Once upon a time, we didn’t have to worry about our fishing practices. There was plenty of fish in the oceans available to feed a multitude of people. 

However, the laws of supply and demand apply to the oceans just as they do everywhere else. As our population continues to increase, so does the demand for fresh fish. Therefore, it’s to start creating sustainable seafood policies and practices.


Species of fish that were once plentiful are now nowhere to be found. Overharvesting threatens to wipe out entire ecosystems and habitats.  In fact, it’s one of the greatest threats to our oceans and environment.

As a species becomes overharvested, its numbers become dangerously low. Then, it can take many years before the species becomes bountiful again. Overall, as more species of fish are overfished or face extinction, the risk of a fresh fish crisis becomes more real. The Sustainable Seafood Movement is an initiative to ensure our oceans are still bountiful for future generations.


As our population continues to grow, the concern regarding the ability of our oceans to provide an ample supply of fresh food for our ever-increasing population continues to grow. As a result, more people are making food choices that reflect their concern about the future of our oceans.

Choosing seafood that repopulates at a high rate, or is lower on the food chain, ensures that our fish supply will remain plentiful for generations to come. People are also educating themselves about harvesting and farming methods, and only buying fish caught through responsible practices that don’t damage ecosystems or habitats.

As consumers become more and more knowledgeable about sustainable seafood, chefs and restaurateurs need to have sustainable choices on the menu. Failure to respond to consumer demand for sustainable seafood could have a negative effect on their bottom line going forward.


When you’re shopping for seafood at your local grocer or ordering it in a restaurant, it’s sometimes difficult to know if the fish you’re buying is sustainable. Following these guidelines will help you make informed purchasing decisions:

  • Educate Yourself

    Do some research on the internet about sustainable fishing and harvesting methods.  For example, you could learn about which types of fish are nearing extinction.

  • Check Greenpeace

    Greenpeace offers a seafood Red List as well as a Green List so consumers can keep up-to-date on current sustainable seafood choices.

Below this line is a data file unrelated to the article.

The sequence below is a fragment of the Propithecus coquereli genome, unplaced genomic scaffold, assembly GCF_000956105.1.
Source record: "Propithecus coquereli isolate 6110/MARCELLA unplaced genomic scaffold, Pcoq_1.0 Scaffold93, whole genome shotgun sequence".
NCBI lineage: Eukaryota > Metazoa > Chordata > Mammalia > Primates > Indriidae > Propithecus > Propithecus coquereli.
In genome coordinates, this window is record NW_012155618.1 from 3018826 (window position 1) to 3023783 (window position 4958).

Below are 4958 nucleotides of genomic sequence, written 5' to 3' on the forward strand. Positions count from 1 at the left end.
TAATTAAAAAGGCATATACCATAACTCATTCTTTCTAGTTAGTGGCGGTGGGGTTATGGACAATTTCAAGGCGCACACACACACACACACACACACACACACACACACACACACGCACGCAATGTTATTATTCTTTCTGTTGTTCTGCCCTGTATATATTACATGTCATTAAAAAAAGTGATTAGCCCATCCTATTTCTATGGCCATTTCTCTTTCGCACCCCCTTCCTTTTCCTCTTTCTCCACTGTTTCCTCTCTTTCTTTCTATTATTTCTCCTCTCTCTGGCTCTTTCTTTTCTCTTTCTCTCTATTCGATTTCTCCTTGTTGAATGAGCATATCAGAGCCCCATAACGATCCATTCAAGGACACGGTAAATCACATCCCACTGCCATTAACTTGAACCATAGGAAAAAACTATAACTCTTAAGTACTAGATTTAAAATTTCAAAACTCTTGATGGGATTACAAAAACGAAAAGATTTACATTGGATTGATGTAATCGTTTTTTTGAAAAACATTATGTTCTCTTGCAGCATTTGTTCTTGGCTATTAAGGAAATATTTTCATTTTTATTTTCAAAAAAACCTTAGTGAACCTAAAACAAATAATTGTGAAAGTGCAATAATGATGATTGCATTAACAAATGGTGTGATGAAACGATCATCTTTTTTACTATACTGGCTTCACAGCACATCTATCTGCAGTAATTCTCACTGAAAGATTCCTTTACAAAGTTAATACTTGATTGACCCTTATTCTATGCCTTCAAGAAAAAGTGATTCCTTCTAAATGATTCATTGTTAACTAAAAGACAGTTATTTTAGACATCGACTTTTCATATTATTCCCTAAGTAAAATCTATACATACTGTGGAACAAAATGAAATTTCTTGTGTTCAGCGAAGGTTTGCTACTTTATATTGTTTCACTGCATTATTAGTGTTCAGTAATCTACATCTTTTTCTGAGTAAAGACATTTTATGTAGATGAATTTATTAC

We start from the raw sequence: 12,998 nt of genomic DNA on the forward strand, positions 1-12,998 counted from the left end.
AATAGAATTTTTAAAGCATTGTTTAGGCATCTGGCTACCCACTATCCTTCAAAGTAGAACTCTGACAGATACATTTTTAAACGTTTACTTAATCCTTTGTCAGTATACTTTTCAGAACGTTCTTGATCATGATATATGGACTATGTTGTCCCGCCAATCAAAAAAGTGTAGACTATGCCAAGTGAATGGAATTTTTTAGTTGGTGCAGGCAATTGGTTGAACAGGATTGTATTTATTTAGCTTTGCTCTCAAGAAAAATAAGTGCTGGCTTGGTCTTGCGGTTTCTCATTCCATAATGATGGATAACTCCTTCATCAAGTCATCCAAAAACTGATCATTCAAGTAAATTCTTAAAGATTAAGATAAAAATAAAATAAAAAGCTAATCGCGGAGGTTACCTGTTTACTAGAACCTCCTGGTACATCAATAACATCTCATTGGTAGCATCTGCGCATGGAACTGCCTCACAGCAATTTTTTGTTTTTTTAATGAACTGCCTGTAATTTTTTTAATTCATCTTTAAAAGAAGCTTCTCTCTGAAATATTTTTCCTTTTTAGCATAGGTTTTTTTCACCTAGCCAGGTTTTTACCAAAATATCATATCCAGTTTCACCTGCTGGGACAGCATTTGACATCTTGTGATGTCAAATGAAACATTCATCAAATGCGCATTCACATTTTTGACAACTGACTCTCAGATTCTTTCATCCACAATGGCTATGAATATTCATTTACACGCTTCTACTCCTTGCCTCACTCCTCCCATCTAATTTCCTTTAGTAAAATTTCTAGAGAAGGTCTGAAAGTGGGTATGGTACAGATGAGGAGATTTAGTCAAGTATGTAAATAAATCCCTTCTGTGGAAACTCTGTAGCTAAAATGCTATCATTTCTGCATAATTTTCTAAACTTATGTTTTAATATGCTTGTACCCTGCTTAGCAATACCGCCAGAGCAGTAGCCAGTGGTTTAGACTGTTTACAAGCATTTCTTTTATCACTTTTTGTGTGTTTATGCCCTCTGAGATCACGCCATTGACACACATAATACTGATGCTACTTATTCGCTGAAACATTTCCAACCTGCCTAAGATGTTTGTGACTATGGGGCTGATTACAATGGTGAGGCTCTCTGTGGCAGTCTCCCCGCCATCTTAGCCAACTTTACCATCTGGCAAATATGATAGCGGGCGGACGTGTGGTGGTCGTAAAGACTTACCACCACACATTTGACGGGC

• Always Read Labels

    Labels detail the origin of the fish along with the farming and harvesting methods.

  • Check for Certification

    The Marine Stewardship Council and Friends of the Sea certify seafood as sustainable. If the product you’re buying isn’t certified, chances are it’s not sustainable.

  • Ask Questions

    Ask your grocer or chef about their policies. If they sell sustainable seafood or have a sustainable seafood policy. Most will be glad to provide you with the information. In fact, many grocery stores and restaurants post their sustainable seafood policies online.

  • Use Pocket Guides

    There are many pocket guides available that provide information about sustainable dining and shopping.

  • Download Sustainability Apps – There are several sustainability apps, available for both Androids and the iPhone. Overall, these apps provide information on ocean-friendly seafood, as well as restaurants and grocers that sell it.
  • Make Sustainable Choices – If you can’t find a grocer or a restaurant with a friendly seafood policy in place, you can still make sustainable choices. Mackerel, tilapia, and sardines are good sustainable choices. These types of fish are lower on the food chain, have a shorter lifespan, and reproduce quickly.

In conclusion, making sustainable food choices helps keep our oceans populated. Otherwise, overharvesting and overfishing will continue to wipe out various fish populations at an alarming rate. Finally, if we all do our part, we can ensure generations to come are able to enjoy seafood, just like we do today.

Shifting to an agricultural model that relies on smaller farms also reduces the impact of toxic farm run-off on local lakes and streams. Fewer animals on a farm can also prevent our essential aquifers from becoming exhausted before they can naturally recharge through the water cycle.

Protecting our environment doesn’t require drastically altering our diets, but it does require a financial investment in better farming practices and strategies.

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